Why peer/partner relationships matter
As one of the world’s leading public research university systems, the University of California has 10 campuses, five medical centers, three national labs, and a network of agricultural and natural research centers. All told, the UC system includes more than 280,000 students and two million alumni living all around the world.
Ask Justin Sullivan and he will tell you that on any given day, UC can get congested—really congested. As Director of Strategic Sourcing, it is Sullivan’s responsibility to help coordinate the strategic sourcing pipeline process for each campus. The crux of his job is to manage—transform, really—UC’s strategic sourcing capabilities system-wide.
The job requires the ability to identify and maintain a series of relationships with myriad partners that can get the job done. “Higher education offers so many doors if you’re willing to open them,” Sullivan says. “Our suppliers are looking for ways to engage with our campuses, and we’re constantly looking to learn about what’s going on beyond the University of California.”
Back to the aforementioned congested campus reference, Sullivan recalls a recent conundrum at the San Francisco and San Diego campuses. Both were having trouble accommodating the number of delivery vehicles on campus—a process that involves competing with campus visitors, students and staff, and, in the case of the San Francisco campus, patients.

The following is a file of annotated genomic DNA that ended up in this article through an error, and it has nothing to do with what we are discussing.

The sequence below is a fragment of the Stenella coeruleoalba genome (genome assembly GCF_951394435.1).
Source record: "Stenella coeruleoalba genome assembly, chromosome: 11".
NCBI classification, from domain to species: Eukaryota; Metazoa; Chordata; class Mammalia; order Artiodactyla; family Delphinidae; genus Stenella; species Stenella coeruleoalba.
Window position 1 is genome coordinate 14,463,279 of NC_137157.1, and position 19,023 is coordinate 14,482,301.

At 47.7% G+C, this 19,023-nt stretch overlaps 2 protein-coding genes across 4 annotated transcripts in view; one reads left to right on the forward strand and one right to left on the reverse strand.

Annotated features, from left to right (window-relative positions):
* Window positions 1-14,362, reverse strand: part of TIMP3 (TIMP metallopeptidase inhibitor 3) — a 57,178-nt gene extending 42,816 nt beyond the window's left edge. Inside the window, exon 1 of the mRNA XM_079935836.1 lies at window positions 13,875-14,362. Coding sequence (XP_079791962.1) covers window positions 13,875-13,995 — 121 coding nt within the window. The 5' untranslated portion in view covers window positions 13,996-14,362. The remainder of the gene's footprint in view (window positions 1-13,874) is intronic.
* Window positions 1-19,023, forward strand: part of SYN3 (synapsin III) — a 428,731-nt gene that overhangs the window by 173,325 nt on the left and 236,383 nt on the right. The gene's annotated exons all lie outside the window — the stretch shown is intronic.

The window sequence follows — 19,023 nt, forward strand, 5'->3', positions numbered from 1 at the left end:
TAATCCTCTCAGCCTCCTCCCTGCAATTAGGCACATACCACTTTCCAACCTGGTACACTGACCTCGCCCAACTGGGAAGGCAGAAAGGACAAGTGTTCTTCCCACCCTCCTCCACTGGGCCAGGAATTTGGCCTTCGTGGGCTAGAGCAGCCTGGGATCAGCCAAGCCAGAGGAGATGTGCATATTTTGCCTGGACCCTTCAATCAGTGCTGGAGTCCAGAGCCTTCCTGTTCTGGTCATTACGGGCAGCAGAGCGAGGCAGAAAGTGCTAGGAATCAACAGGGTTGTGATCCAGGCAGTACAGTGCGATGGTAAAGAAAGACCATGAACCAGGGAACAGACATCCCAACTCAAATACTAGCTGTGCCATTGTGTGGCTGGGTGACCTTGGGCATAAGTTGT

Enter UC CPOs Jim Hine (San Francisco) and Ted Johnson (San Diego). Working with their respective teams, they met with the suppliers to develop a program to stage deliveries at off-site warehouses and have the university staff consolidate the shipments into single daily campus deliveries.
“That took extremely close collaboration between the suppliers and ops teams at both campuses to get the model right and build a level of trust that they could integrate operations,” Sullivan says. “It created a ‘win-win’ on cost and continues to meet customer expectations on campus together. Taking those trucks off the road makes our campuses and their surrounding neighborhoods more pleasant, safer and more sustainable.”
Sullivan says the secret to the success behind building partnerships is simple: You must understand your university, what it values, and then find the opportunities to expose suppliers to it. “The passion of your students, faculty and staff will be contagious, especially if you invite them into the process. It will help you identify the types of authentic engagement that can be successful. Think about what you will bring to the partnership, listen to what your partners value and want to accomplish, and be prepared to help them build the campus relationships that are needed to get it done.”
Breaking down the silos
Steven Pearlman believes that in today’s fast-paced, networked world, educational institutions that function as silos do so at their own peril. The co-founder of The Critical Thinking Initiative says that organizations operating outside of academia’s curricula structures and governance systems often can serve as more agile indicators of educational and real-world trends.
Working with partners in the community who might hold different, yet valuable perspectives, and who might press for innovation, can at the very least inform, if not directly improve academia’s mission, says Pearlman, Ph.D., who also is author of “America’s Critical Thinking Crisis: The Failure and Promise of Education.”